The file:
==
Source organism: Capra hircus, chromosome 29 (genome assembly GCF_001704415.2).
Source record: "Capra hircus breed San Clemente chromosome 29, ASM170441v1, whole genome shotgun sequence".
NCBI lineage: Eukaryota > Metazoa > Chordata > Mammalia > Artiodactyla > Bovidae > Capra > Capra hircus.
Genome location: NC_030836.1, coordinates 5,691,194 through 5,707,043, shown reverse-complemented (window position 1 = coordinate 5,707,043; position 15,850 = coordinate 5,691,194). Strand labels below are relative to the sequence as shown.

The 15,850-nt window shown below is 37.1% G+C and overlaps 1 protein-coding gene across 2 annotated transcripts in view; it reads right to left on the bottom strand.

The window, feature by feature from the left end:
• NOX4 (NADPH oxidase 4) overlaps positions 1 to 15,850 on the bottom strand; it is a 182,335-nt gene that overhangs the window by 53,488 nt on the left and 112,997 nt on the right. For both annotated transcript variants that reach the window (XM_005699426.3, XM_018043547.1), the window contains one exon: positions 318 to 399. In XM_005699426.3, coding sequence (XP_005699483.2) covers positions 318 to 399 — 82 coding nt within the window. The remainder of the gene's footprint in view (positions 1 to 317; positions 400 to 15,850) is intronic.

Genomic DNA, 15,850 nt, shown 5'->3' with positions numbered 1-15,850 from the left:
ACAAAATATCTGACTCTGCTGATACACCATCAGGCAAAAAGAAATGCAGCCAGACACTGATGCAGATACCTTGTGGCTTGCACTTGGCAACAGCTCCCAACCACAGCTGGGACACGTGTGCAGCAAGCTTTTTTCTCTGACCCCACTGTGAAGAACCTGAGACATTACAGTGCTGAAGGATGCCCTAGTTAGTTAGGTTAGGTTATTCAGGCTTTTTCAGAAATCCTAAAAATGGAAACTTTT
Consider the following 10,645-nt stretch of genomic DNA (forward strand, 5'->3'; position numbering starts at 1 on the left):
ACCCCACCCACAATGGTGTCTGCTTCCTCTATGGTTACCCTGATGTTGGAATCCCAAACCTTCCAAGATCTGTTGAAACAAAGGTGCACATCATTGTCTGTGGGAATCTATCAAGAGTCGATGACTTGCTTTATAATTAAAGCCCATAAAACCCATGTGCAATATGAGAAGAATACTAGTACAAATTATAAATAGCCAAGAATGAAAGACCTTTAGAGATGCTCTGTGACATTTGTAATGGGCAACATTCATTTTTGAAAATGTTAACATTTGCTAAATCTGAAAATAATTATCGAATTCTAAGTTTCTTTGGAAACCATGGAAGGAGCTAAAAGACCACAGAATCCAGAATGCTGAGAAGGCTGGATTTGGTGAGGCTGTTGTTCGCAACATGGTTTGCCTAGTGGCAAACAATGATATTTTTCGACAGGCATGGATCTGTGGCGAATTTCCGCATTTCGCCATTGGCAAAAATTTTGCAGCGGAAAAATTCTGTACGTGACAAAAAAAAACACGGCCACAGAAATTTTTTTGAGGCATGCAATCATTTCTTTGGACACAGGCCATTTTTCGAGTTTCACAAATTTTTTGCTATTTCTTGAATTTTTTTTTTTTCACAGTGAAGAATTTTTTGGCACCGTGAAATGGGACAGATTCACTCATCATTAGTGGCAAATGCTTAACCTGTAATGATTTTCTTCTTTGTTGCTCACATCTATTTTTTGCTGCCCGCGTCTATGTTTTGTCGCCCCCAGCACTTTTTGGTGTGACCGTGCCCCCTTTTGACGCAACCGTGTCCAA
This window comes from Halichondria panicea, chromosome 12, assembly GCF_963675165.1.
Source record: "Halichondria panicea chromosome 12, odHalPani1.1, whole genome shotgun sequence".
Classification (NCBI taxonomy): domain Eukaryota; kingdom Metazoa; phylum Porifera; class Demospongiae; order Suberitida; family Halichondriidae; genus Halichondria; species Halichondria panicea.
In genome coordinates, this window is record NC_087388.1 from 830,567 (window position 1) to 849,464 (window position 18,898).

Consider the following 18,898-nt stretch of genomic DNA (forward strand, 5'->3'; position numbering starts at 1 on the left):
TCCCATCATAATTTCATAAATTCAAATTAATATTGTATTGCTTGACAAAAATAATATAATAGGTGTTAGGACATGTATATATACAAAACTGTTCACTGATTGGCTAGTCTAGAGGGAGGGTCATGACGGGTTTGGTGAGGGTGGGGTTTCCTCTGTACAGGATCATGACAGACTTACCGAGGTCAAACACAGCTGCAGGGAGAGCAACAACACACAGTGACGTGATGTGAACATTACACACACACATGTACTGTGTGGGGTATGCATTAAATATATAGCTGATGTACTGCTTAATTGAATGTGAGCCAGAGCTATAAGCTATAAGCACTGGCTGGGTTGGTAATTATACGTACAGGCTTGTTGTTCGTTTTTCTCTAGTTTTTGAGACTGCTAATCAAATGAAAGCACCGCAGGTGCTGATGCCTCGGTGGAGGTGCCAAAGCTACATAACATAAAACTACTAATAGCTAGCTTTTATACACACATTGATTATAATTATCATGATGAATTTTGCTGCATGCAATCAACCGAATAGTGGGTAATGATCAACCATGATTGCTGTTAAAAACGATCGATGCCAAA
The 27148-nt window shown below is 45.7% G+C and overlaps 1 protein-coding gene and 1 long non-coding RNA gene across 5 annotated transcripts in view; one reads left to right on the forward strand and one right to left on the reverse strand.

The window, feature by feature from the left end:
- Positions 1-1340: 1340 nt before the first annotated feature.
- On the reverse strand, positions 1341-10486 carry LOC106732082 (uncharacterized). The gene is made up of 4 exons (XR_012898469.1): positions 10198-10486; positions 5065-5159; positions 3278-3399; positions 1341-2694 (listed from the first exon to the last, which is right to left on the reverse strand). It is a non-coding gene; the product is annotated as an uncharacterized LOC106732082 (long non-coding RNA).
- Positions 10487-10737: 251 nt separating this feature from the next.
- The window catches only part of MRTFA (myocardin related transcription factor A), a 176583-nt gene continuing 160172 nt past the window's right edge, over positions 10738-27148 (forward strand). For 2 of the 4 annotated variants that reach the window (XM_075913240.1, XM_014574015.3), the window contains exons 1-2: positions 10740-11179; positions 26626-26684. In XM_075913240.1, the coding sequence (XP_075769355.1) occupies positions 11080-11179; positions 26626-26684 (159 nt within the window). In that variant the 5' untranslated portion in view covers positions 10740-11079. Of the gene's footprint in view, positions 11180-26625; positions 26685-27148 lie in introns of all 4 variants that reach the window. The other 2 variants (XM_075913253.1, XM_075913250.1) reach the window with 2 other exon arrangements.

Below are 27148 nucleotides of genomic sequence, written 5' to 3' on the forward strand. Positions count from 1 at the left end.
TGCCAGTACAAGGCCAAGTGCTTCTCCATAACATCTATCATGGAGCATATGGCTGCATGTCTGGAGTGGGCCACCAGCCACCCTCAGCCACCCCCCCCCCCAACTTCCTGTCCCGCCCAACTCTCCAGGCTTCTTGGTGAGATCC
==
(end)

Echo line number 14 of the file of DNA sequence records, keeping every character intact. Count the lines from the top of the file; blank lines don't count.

Classification (NCBI taxonomy): domain Eukaryota; kingdom Metazoa; phylum Porifera; class Demospongiae; order Suberitida; family Halichondriidae; genus Halichondria; species Halichondria panicea.